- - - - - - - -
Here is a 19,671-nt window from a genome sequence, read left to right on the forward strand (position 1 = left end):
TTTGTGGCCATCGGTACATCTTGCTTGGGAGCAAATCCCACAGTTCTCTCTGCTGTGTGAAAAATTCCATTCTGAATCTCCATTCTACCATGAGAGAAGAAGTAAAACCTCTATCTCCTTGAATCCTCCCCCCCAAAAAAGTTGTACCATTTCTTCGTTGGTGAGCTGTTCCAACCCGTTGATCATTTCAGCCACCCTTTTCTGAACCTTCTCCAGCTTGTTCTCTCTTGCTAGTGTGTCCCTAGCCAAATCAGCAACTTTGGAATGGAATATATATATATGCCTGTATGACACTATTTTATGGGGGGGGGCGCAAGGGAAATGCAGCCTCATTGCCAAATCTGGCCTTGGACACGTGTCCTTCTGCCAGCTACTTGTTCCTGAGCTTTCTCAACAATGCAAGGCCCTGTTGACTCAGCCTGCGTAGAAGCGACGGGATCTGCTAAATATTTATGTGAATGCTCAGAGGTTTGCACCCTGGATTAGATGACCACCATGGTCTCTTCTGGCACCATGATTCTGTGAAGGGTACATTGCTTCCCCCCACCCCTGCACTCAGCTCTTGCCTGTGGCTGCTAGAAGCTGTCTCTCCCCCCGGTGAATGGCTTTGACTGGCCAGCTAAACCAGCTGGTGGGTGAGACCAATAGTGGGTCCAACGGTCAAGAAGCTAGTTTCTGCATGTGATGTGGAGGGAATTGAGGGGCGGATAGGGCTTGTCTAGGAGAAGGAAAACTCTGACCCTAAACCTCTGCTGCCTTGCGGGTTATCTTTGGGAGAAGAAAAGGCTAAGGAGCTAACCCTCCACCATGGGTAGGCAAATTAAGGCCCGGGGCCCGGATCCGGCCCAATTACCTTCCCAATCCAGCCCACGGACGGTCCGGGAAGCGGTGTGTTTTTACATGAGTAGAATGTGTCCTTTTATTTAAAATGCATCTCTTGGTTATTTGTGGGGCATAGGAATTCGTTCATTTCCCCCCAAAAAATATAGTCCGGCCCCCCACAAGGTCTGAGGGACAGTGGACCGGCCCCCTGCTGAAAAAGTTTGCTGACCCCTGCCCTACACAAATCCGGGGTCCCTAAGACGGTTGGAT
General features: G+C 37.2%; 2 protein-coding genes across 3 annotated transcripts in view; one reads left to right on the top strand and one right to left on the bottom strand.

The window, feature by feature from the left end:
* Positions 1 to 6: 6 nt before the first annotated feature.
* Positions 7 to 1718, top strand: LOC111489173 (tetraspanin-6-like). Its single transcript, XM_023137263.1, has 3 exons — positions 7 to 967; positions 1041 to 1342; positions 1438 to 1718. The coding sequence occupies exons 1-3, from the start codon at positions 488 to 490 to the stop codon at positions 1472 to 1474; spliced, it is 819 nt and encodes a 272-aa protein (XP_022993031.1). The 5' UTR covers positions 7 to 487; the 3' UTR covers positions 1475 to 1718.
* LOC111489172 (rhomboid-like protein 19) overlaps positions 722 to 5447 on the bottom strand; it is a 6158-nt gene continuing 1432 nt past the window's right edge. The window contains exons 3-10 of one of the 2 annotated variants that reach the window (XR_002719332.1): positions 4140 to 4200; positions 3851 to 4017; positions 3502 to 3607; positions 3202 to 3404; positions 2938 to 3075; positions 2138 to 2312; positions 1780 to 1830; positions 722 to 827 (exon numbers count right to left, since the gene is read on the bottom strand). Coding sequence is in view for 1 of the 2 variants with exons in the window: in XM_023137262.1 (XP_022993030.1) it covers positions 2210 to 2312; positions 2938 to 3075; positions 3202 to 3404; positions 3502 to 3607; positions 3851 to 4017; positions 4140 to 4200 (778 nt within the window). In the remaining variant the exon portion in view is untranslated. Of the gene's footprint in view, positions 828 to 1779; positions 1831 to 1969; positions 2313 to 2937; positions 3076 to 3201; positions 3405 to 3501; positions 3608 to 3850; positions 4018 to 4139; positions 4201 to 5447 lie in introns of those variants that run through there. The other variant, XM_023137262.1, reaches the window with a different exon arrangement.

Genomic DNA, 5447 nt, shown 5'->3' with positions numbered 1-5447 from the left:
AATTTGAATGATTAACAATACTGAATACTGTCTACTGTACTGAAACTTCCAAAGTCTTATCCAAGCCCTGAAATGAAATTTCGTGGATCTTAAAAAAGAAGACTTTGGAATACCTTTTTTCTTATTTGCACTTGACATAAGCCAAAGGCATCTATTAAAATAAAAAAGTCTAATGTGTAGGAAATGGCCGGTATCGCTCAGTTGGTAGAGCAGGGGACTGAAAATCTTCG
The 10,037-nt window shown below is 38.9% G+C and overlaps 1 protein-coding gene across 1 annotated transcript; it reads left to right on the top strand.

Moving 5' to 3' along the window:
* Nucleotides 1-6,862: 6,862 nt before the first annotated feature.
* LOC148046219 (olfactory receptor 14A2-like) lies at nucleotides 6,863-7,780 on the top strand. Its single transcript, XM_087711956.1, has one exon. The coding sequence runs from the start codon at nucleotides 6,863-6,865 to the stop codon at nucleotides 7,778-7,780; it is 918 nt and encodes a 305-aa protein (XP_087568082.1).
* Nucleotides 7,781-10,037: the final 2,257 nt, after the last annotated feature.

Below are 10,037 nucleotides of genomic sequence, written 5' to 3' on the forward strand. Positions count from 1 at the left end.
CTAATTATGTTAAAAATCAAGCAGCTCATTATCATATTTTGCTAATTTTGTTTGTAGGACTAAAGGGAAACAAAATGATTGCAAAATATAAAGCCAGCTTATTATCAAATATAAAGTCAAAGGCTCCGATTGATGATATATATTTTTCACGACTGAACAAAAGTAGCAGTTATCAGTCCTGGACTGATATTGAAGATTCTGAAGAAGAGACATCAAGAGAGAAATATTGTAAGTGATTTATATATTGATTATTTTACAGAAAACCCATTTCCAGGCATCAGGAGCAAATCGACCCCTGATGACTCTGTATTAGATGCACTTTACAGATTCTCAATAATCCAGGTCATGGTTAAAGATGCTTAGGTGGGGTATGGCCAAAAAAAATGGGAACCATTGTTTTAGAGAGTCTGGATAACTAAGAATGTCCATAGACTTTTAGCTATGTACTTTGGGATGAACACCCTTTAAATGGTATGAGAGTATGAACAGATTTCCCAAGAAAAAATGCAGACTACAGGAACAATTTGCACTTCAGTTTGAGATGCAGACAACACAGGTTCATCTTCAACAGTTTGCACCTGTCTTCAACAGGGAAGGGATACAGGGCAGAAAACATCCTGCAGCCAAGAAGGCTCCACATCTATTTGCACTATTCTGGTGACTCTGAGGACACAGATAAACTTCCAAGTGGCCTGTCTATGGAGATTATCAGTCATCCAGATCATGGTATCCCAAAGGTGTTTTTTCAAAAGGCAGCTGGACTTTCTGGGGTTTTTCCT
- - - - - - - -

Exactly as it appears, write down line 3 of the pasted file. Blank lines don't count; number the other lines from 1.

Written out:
General features: G+C 37.2%; 2 protein-coding genes across 3 annotated transcripts in view; one reads left to right on the top strand and one right to left on the bottom strand.